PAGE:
The proposal gives novel enforcement tools to the SEC related to climate change. Challenges, both in the proposal’s finalization and in court, are almost certain. State attorneys general have argued that a range of ESG-related information does not meet the definition of “material” and therefore may not be the subject of SEC disclosure requirements. Last year, West Virginia Attorney General Patrick Morrisey threatened to sue the SEC if it forced companies to disclose ESG data, and several U.S. senators have outlined similar objections. Climate advocates will likely argue that the Scope 3 emissions requirement should be strengthened. In addition, some companies and trade associations will challenge the SEC’s role in climate policy generally and the financial regulatory disclosure requirements specifically, especially for information that companies may claim is confidential business information.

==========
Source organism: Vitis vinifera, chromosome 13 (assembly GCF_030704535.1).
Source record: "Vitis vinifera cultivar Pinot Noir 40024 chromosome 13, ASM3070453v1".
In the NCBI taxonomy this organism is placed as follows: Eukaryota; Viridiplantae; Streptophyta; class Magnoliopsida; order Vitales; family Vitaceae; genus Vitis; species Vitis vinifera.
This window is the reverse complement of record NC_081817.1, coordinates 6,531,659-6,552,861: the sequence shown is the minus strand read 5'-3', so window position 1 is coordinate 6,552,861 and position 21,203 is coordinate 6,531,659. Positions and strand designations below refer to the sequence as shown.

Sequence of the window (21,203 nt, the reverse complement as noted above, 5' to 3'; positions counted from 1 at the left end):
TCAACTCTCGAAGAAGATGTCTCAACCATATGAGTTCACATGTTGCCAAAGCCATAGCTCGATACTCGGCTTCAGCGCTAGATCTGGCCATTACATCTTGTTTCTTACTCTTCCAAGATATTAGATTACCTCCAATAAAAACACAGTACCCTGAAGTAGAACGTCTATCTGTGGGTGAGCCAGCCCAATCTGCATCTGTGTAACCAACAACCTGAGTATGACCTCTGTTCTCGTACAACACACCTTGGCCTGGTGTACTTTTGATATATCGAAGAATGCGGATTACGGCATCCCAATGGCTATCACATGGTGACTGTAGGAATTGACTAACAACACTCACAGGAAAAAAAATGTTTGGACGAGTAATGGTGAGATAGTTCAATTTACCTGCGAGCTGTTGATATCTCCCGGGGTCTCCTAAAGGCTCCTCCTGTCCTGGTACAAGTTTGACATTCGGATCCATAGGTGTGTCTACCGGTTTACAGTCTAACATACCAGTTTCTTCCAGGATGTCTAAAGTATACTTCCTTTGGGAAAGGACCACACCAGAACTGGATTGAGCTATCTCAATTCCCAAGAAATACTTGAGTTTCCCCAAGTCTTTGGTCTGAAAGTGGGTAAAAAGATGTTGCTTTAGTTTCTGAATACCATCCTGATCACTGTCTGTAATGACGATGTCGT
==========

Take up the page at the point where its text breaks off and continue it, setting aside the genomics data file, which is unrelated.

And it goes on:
Some companies have also expressed opposition about requirements to collect and disclose extensive information about Scope 3 emissions arguing that such emissions are not material, are burdensome to collect, are difficult to verify, and result from supplier and customer activities that are not readily managed by the company in any event.